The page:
On March 6th, I flew back home to Seattle for a long awaiting family event. It was then that I found out that I wouldn’t be flying back to Berkeley because I had a fever and was directed into quarantine. That following Tuesday all classes went remote. As one would imagine, this quick adjustment caused chaos in the university and the rest of the world. However, Berkeley’s adjustment brought new aspects to my education that I wouldn’t get in my normal curriculum.
My biology lab class had the most drastic change. How are we supposed to engage in biological experiments and discoveries without being in a live setting? The Biology 1B faculty worked hard to figure out how to incorporate technology without losing the fundamental techniques and takeaways from our labs. This has led to the incorporation of coding and Jupyter notebook. As a biology and math major, coding is not something that is emphasized in my curriculum despite it being a very useful skill in those career fields.
In our first lab with coding, we first collected data about river samples and analyzed that data from a biometric standpoint. This included looking at different organisms: how do different characteristics and frequency dictate the health of an aquatic environment? We compared this data versus collection samples from another location of the river. After that, we were able to incorporate coding and data analysis. We were introduced to Jupyter notebook, which is a learning tool used to incorporate guided instructions or projects in coding. Using this platform, we were able to code our own programs to compare our data to the class data. This was more practical than trying to manually calculate values for over 100 different samples while also comparing the locations of the samples. We used this platform a few more times in the following weeks. It was a really nice introduction to a skill that can seem daunting to non – computer science majors.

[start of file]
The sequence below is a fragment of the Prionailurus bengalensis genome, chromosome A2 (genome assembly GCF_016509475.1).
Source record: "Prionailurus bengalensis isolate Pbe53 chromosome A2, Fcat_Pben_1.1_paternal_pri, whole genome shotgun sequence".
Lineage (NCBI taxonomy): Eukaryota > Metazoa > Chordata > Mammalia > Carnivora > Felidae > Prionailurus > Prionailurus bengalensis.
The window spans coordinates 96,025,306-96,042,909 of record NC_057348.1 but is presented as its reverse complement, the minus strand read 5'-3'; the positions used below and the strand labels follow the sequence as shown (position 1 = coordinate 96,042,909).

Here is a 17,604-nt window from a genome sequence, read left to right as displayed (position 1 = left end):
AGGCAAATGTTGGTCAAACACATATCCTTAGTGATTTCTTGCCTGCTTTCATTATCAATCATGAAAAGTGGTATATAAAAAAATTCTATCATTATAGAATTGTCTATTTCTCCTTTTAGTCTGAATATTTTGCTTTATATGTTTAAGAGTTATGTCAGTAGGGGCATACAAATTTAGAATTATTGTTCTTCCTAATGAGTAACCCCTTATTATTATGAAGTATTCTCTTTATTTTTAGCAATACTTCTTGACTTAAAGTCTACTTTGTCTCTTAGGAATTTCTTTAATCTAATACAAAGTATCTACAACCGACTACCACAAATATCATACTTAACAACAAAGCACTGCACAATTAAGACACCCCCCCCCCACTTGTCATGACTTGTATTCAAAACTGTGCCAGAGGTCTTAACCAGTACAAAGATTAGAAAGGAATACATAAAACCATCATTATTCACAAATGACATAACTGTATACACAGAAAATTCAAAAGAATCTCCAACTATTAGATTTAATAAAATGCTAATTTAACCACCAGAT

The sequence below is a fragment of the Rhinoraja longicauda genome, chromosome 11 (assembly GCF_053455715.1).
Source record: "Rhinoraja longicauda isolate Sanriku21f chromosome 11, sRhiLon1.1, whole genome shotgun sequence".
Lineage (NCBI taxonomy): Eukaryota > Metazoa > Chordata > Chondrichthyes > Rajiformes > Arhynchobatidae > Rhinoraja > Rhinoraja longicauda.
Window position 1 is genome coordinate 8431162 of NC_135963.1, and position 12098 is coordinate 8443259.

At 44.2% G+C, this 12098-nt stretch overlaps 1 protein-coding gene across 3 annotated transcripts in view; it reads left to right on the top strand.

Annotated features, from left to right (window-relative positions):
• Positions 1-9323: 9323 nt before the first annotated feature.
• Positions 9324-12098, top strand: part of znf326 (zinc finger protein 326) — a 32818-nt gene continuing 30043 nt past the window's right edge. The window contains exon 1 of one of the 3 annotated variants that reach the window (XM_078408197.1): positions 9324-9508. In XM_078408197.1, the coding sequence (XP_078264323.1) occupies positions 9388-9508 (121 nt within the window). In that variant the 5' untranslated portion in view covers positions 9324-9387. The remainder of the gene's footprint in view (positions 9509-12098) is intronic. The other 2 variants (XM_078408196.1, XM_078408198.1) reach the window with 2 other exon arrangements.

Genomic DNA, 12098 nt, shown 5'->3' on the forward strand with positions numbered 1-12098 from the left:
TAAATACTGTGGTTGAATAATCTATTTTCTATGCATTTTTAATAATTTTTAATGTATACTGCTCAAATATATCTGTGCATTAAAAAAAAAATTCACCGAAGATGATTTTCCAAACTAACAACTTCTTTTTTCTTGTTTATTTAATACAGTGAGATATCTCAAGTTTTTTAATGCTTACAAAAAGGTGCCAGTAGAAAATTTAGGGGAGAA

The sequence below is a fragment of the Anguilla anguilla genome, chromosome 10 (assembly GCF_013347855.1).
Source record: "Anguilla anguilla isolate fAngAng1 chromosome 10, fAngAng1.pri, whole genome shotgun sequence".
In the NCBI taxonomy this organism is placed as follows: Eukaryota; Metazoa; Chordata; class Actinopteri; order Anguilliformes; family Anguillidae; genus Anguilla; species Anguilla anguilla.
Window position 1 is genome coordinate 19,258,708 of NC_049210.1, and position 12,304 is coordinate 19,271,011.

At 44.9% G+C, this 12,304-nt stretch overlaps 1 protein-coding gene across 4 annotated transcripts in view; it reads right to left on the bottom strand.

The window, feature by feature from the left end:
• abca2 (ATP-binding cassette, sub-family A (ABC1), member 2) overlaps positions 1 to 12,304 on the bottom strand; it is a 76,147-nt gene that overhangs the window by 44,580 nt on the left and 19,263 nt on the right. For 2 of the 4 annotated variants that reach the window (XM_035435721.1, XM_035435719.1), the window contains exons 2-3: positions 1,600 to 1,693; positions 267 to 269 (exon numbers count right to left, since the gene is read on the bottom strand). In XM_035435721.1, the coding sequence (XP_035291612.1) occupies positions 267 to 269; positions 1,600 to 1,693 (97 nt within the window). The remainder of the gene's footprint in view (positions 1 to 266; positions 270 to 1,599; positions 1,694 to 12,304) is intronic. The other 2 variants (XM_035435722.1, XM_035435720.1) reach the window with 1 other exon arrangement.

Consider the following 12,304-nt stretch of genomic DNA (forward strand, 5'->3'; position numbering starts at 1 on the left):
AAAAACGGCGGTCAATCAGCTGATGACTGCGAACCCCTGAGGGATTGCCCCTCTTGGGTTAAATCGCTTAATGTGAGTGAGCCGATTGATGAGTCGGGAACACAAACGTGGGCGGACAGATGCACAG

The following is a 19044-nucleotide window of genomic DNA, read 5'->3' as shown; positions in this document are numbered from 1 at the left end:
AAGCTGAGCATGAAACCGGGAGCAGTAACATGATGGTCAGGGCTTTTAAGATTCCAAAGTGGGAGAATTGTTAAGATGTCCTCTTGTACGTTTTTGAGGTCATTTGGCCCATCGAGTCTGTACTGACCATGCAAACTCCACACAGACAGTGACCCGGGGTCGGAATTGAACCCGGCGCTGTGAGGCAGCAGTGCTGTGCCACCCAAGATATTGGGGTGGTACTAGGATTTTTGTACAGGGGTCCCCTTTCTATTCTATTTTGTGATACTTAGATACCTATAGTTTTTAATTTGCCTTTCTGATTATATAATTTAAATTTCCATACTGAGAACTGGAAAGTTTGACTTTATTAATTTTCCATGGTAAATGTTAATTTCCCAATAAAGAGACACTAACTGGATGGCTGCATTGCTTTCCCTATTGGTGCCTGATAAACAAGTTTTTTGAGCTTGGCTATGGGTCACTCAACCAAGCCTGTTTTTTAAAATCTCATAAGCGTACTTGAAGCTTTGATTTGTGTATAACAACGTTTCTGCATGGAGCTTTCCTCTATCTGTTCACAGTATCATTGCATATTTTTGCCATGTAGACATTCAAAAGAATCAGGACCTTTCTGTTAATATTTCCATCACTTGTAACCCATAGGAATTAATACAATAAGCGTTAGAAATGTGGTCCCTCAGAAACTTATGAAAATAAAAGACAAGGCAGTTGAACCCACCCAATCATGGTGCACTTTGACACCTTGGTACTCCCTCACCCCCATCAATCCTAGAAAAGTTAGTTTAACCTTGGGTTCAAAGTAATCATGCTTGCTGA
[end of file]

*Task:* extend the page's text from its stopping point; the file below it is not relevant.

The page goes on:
My education class has also taken a shift in direction and material. As part of my Education 131AC class, we are responsible for teaching with two other people for a whole hour on a topic in the class at one point in the semester. Since the move to remote learning, not only am I learning differently, but I also have to teach through different modes. In the process of creating lessons, we find ourselves using new resources and trying new strategies. While we are doing this out of necessity, it also is part of important pedagogies in education. We are looking more into complex instruction and multimodal forms of teaching. We are incorporating new online teaching platforms, different ways to demonstrate information, live diagrams, and more. In many ways, these are techniques that can be incorporated into traditional teaching and create a dynamic classroom. So I guess, maybe quarantine isn’t the worst.